The economist Thomas Schelling demonstrated that only a slight preference for being with people of the same race—say wanting at least 40% of your immediate neighbors to be the same race as you—can lead to almost complete segregation in practice. The first person coming into a room sits next to someone the same color as himself and without anyone intending it, the room becomes almost perfectly split along color lines.

We don’t need more special “think about diversity” days. We had plenty of those back in Dayton and fat lot of good it did. What we need is more interaction where race is not the main topic of the meeting. The hard part—the heroic part—of the work has been done. What is needed now is the work that ordinary people can do, that only ordinary people can do.

Mississippi is a place where black and white people can actually do things together without it being forced, without faking it or putting on a new personality.

A small, good thing would be to use the time we have in our classrooms, not to discuss race more but to live race less. Just as it takes so little in the way of inclination to segregate a room, it takes little in the way of effort to integrate one. The next time you are deciding where to sit, instead of sitting next to a person from your Fraternity or Sorority or team, sit next to someone that you don’t know, someone who is a different color from you. Considering what we have paid to get to this point, it is a small price, and well worth paying.

Sunday, February 25, 2007

The Surge

Do you know how you know the surge is working? Because of all the stories you haven’t read about it not working.

This is a sort of law of mine about the media. They never lie, they just leave out.

If something doesn’t agree with their world view or the story they are trying to push, they don’t deny it, they just ignore it.

That is why the media is so contemptuous and indignant at the existence of new media outlets that operate free of big media’s “ethical standards.” That is why they are so offended at media that have a point of view, it forces them to admit that they have one.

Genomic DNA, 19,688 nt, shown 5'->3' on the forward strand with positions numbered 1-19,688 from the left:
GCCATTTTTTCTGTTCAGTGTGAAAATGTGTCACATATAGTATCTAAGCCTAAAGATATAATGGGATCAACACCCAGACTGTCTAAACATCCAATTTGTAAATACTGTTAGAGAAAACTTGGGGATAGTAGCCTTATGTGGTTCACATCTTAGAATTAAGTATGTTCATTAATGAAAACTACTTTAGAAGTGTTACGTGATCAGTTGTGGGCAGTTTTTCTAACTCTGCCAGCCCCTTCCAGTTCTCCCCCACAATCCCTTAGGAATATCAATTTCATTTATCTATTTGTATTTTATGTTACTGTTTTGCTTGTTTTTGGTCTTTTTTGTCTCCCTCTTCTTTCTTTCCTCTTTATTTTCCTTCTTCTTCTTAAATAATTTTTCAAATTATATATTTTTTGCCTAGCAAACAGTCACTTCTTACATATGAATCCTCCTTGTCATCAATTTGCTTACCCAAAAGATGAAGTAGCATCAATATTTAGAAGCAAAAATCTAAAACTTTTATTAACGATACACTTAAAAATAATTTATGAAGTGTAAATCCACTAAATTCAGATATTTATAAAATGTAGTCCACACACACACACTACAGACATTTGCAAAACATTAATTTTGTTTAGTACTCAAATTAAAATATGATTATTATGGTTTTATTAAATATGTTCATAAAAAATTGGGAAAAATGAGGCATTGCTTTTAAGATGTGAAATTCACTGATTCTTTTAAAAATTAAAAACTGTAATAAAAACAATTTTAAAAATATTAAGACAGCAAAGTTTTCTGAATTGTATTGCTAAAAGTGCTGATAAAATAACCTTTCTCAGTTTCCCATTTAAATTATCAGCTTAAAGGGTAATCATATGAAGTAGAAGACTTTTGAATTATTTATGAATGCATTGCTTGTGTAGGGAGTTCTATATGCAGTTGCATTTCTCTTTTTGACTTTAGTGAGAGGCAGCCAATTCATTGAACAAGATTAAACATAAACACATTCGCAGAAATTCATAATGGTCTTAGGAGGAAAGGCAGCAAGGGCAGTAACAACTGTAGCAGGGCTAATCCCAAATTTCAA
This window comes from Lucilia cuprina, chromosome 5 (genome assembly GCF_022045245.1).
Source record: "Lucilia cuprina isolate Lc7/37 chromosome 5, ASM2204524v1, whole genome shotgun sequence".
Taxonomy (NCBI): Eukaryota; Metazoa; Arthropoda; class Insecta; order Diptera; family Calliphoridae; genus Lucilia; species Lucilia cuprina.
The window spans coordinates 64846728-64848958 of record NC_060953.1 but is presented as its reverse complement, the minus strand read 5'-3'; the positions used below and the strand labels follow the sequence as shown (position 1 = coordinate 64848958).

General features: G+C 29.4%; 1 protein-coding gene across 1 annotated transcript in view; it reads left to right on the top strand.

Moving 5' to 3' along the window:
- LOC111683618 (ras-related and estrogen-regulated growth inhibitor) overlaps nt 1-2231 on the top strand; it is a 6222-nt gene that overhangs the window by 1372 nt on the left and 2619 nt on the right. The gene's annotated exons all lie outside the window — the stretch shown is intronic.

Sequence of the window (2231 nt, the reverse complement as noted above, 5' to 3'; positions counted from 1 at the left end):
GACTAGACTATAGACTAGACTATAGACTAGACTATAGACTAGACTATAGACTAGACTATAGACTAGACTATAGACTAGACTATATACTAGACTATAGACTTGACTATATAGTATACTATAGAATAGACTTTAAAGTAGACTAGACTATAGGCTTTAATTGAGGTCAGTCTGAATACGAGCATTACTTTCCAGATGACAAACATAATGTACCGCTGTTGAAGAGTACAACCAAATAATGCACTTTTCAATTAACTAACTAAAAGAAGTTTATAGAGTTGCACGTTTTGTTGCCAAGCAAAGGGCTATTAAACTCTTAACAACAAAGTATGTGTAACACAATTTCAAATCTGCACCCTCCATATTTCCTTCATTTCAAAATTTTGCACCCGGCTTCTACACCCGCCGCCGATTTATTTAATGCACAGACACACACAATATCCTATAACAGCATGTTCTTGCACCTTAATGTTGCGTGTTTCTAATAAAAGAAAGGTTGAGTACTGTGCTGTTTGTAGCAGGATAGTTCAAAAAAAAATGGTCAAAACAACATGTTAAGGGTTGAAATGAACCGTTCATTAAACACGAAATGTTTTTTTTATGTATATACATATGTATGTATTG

They are in the position of a prosecuting attorney that had gotten used to arguing his cases with the defendant allowed to communicate with the judge only through the prosecutor’s reports. The prosecutor, who prides himself on never lying, gets rather used to being allowed to decide what should be passed on to the judge and the jury. He even stops thinking of himself as a prosecutor and instead presents himself as the disinterested spokesman for truth.

All the sudden a defense attorney shows up and the prosecutor is indignant. It is not just that he has to work harder at arguing his side, it is that he has to admit to having a side. It is not so much the extra work he hates as the moral authority he misses.

If violence is down 80% with one extra brigade, what might be achieved with the arrival of the four more coming by May?

The point is not that everything is alright but that we can affect the situation on the ground by changing our tactics. The security problem is not driven by primordial ethnic hatreds, by some fact about the way “those people” are that we can do nothing about. It is that there is an enemy that is actually rather small, that has limited resources and that can be defeated.

We are always told by liberals that we shouldn’t over-generalize about Muslims whenever we are victims of terrorism, why shouldn’t the same point apply we Iraqis are victims?

The reporting on Iraq always seems to be premised on the idea that the terrorists DO represent the Iraqis. The terrorism is always seen as proof that they are not ready for democracy.

When Al Qaeda blew up the Mosque in Samara it was seized on as proof that democracy will never work there, that they are like that, too violent, unable to settle their differences in a civilized manner. If Muslim terrorists destroy something in the US we are at pains to criticize anyone that suggests their actions are somehow indicative of the feelings or intentions of the world’s Muslims. Why should we not at least as careful in the inferences we draw when the victims are Iraqis?